I’m extremely please to share the news that the Web Foundation’s Web Index is now public. It premiered today at a symposium in London, headlined by Web inventor Tim Berners-Lee. The Web Index is the world’s first measure of the impact of the Web on people and nations around the world. This inaugural publication ranks the state of the Web, as well as its political, economic and social impact, across 61 countries on all continents. The plan is to publish the Index annually, and to continue to expand its geographic and analytic scope.
As we conceived the Web Foundation in 2008, I started to formulate the concept for the Web Index. Why? We needed an objective and powerful tool to help governments, companies and citizens develop better informed and targeted strategies for investing in technology and policy in order to make the Web a better value. The Web Foundation also needed an anchor, metric and compass for the work of the Foundation itself. The Board and many others have contributed to getting us to where we are now (see below). Methodology and results …
Check out the Web Index microsite. There you’ll find the methodology, which involves collecting nearly 100 indicators (some from other sources, some from our own expert surveys) and rolling them up into components and then 3 sub-indexes: Web Readiness (are the building blocks in place for the Web to thrive? … Internet and mobile infrastructure, institutions, policies), Web Content/Use (what is accessible to people on the Web and who is accessing it?) and Web Impact (what level of social, economic and political value is generated through the Web?). The sub-indexes roll-up into a Web Index score for each country.
The official Index results released today have evolved relative to a preliminary, truncated version that I previewed at TED 2012. Some key results from the official results: Sweden tops the Web Index, followed by the United States and United Kingdom. Yemen appears at the bottom of the 61 countries ranked, preceded by Zimbabwe … also the last 2 of the bunch in alphabetical order Brazil ranks highest among the BRICS countries. Argentina is the lowest ranking G20 country, while Russia is the lowest ranking G8 country. Turkey is the lowest ranking OECD country. Lots of room for investments in infrastructure, education, content and policies to improve the value of the Web in each country.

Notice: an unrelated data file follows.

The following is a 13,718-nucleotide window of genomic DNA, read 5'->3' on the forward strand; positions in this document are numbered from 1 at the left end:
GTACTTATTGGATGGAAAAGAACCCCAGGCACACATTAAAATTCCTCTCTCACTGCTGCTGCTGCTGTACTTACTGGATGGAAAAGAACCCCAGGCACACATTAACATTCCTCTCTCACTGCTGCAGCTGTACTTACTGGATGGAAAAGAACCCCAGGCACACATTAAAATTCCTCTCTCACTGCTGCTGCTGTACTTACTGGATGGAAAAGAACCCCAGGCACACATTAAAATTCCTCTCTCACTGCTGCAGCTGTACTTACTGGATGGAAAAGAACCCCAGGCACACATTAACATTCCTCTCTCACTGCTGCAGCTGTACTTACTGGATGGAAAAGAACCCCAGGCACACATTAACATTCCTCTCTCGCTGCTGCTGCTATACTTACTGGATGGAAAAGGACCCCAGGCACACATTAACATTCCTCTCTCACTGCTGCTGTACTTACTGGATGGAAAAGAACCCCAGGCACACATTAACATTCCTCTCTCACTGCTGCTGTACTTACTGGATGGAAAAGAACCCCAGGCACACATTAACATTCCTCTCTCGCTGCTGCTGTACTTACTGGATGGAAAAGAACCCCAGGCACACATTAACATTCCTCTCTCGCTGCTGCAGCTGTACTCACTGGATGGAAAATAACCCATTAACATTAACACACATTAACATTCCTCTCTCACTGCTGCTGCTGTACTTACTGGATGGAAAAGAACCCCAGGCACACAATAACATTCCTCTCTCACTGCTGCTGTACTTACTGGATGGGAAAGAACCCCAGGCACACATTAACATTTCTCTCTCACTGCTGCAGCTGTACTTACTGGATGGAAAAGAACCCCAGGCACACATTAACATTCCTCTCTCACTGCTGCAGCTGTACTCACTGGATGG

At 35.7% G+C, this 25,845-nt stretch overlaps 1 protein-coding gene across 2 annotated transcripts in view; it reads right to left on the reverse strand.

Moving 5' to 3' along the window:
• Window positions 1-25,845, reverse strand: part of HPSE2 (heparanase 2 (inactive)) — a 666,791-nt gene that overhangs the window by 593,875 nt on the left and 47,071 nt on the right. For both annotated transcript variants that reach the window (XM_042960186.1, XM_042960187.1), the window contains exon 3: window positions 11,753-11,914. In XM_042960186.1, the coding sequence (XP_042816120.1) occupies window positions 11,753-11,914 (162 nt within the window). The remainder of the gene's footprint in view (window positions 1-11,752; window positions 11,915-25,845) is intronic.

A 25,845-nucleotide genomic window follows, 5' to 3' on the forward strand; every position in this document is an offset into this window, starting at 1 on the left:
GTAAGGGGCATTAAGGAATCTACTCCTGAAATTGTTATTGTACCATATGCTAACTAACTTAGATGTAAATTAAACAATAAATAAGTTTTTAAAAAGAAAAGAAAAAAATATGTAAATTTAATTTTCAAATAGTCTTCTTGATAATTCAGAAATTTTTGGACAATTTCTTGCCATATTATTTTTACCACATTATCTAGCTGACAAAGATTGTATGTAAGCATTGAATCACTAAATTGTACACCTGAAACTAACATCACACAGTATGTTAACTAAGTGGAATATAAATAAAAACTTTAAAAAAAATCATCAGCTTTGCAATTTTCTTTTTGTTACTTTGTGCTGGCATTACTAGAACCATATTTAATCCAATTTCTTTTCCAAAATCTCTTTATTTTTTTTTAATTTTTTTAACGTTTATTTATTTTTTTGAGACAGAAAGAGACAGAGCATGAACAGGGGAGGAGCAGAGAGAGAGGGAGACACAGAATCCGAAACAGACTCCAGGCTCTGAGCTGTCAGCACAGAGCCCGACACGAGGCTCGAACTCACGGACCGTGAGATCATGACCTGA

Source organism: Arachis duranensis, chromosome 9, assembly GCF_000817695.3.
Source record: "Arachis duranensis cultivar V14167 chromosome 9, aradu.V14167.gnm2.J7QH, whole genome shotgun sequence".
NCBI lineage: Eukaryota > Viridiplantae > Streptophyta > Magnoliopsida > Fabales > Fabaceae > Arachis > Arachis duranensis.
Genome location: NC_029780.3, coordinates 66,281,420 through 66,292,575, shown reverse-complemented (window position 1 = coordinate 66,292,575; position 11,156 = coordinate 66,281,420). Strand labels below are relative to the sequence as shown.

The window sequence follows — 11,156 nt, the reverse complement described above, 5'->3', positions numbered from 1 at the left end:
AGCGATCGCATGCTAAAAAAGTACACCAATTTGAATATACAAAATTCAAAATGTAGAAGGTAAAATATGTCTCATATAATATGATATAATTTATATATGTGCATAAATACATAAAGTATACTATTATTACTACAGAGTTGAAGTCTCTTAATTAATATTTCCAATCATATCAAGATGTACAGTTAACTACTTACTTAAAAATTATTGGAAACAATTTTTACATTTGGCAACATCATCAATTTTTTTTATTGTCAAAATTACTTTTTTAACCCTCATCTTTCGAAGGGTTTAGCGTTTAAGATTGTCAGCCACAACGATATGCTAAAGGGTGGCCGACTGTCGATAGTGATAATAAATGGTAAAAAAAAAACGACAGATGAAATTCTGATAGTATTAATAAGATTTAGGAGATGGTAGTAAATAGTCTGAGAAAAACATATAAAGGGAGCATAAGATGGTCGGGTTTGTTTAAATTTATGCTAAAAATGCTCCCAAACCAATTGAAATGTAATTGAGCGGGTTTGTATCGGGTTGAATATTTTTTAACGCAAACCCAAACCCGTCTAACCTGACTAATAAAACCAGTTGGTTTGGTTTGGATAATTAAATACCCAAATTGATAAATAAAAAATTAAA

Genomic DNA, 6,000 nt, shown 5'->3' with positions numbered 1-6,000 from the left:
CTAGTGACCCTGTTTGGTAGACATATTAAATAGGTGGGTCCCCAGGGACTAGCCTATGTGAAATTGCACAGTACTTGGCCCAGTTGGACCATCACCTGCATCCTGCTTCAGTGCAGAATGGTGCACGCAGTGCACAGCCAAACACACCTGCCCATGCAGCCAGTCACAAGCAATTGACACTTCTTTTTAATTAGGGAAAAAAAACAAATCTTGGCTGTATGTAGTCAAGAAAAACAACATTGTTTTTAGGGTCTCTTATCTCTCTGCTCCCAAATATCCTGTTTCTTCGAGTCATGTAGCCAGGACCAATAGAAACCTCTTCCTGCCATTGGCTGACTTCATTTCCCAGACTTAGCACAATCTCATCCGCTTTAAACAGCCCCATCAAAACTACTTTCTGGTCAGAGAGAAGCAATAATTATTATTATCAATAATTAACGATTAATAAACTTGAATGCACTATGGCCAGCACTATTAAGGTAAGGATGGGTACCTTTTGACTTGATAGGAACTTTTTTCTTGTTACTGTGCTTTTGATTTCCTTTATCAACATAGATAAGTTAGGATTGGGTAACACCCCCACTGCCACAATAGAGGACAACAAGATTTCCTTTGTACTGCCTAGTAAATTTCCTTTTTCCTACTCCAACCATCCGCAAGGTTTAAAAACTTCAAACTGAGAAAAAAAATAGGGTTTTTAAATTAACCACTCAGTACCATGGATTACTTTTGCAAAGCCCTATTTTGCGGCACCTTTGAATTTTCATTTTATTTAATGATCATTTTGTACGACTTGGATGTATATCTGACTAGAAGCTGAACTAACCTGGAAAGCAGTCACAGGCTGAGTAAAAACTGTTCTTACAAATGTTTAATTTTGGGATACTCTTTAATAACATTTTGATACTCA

Digging deeper, Iceland ranks at the top of the Web Readiness sub-index (strong infrastructure and policies). However, the volcanic island nation had only the 12th highest overall Index score, due to lower scores for the Web Content/Use (perhaps not enough content in Icelandic?) and Web Impact. Egypt, which ranks just 49th in Web Readiness, came in 39th overall thanks to a Web Impact sub-index placing of 30th (likely due to the critical value of the Web (and mobile, etc.) for organizing and communicating during the Arab Spring and during the on-going challenge of re-constituting a better government).
The Web Foundation is also providing useful visualization tools that let you adjust parameters of key results. And it is cool that all of the data are open and available for the public. If you don’t like how the Foundation compiled the Index, you can tweak parameters and even re-construct your own version.
Major thanks to Google for providing the funding to get the Web Index started. I expect a number of sponsors to step forward to fund continued work on this, now that they can see the concrete value of this tool to the world. Dr. Hania Farhan has done a wonderful job managing this ground-breaking project, with the support of tech lead Jules Clement, our Steering Committee, Science Council (of which I’m a part), Oxford Economics, and Portland Communications.
Have a look, and let the Foundation know what you think.